Profiles of Innovation
Anita Jaisinghani finds her entrepreneurial niche with innovative Indian food
In the United States, immigrant entrepreneurs have often turned to the restaurant business as way to realize the American dream. In many older cities, European specialties were favored; in Houston the array is much more global, reflecting the city's incredible diversity.
South Asian cuisine is one the many ethnic foods that has attracted a following in the Bayou City. Anita Jaisinghani has led the way by infusing the cuisine of her home country of India with local ingredients.
"Being an entrepreneur is taking an opportunity to do something interesting and new. For me that's what it is. It's not about just filling a gap somewhere."
In the second of a continuing CultureMap series, Profiles of Innovation, Jaisinghani tells videographers Douglas Newman and John Carrithers how when she left India at age 20 with her new husband more than two decades ago, she began cooking within a week after arrival in the West as a way to keep memories of her homeland fresh in her mind.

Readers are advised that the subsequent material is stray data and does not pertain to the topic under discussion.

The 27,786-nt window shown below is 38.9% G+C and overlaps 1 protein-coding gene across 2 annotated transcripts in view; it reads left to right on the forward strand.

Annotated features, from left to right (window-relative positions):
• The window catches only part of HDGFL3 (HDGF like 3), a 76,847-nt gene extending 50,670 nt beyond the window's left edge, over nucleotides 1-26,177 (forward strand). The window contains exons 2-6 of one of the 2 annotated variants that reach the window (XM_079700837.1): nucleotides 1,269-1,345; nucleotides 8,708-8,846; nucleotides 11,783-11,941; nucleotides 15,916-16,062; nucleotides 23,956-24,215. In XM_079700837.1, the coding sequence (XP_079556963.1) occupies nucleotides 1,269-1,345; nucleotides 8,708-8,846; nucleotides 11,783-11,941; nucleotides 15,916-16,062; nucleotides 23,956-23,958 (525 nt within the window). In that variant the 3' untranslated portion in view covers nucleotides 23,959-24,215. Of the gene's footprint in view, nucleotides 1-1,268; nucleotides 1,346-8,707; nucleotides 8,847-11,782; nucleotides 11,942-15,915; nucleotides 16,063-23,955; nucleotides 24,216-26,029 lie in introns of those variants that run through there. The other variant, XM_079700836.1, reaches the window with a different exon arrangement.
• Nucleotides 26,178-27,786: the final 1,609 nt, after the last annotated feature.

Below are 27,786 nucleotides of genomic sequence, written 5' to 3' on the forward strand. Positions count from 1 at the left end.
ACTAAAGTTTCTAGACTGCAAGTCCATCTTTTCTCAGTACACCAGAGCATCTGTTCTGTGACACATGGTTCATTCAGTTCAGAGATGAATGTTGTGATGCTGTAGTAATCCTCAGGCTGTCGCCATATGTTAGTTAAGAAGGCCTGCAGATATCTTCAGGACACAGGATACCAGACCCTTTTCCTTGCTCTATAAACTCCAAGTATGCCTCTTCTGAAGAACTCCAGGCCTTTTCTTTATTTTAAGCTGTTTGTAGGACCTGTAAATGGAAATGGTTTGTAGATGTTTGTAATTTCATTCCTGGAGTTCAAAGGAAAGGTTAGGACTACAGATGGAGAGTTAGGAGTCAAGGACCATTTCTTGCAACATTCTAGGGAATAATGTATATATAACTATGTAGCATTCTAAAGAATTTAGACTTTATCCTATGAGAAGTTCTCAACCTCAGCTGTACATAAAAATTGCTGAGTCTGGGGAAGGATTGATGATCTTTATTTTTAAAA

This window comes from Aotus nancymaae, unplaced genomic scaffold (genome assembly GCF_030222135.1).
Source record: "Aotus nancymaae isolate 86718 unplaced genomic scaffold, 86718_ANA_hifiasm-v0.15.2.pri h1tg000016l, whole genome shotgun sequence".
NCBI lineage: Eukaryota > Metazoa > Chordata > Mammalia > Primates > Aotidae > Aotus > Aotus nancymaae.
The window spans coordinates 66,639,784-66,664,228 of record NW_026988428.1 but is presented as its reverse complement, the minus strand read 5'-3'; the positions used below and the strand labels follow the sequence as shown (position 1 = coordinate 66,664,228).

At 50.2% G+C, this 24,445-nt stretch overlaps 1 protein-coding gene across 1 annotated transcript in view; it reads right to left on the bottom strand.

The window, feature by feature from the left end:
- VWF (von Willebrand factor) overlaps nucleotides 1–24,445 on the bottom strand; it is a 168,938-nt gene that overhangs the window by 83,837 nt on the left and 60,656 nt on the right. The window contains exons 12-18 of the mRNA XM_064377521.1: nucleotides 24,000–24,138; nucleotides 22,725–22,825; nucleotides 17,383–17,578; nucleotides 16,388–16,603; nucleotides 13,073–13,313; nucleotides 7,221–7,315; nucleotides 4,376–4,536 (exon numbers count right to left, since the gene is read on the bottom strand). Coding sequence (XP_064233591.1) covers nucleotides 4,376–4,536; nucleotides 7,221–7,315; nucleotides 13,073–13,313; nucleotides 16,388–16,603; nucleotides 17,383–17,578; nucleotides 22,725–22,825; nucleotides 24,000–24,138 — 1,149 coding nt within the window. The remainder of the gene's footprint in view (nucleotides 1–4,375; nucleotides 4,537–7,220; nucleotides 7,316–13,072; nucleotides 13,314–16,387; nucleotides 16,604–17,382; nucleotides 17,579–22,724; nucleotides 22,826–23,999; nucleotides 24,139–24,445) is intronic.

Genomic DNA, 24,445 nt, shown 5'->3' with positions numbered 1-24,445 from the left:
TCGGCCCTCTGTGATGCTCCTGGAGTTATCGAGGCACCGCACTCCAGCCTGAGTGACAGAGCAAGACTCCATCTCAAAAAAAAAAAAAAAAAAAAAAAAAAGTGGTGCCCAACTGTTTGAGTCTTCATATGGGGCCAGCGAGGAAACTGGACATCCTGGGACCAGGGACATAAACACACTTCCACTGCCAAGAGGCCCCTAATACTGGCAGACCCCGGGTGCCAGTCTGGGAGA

"The ingredients were not there, so I had to come up with my own version in everything," she explains. "That's when I realized I could do a lot with what I found locally."
A decade ago, she opened Indika, an Indian fusion restaurant on lower Westheimer that has won raves from such national publications as Gourmet and The New York Times. A few months ago, she added Pondicheri, a more casual Indian eatery in West Ave. She hasn't taken a day off since the new restaurant opened, but she has no regrets about the entrepreneurial life.
"The reward is seeing people enjoy what I do....The biggest reward is seeing the same people come in every day," she says.
As she explains in this video, "Being an entrepreneur is taking an opportunity to do something interesting and new. For me that's what it is. It's not about just filling a gap somewhere."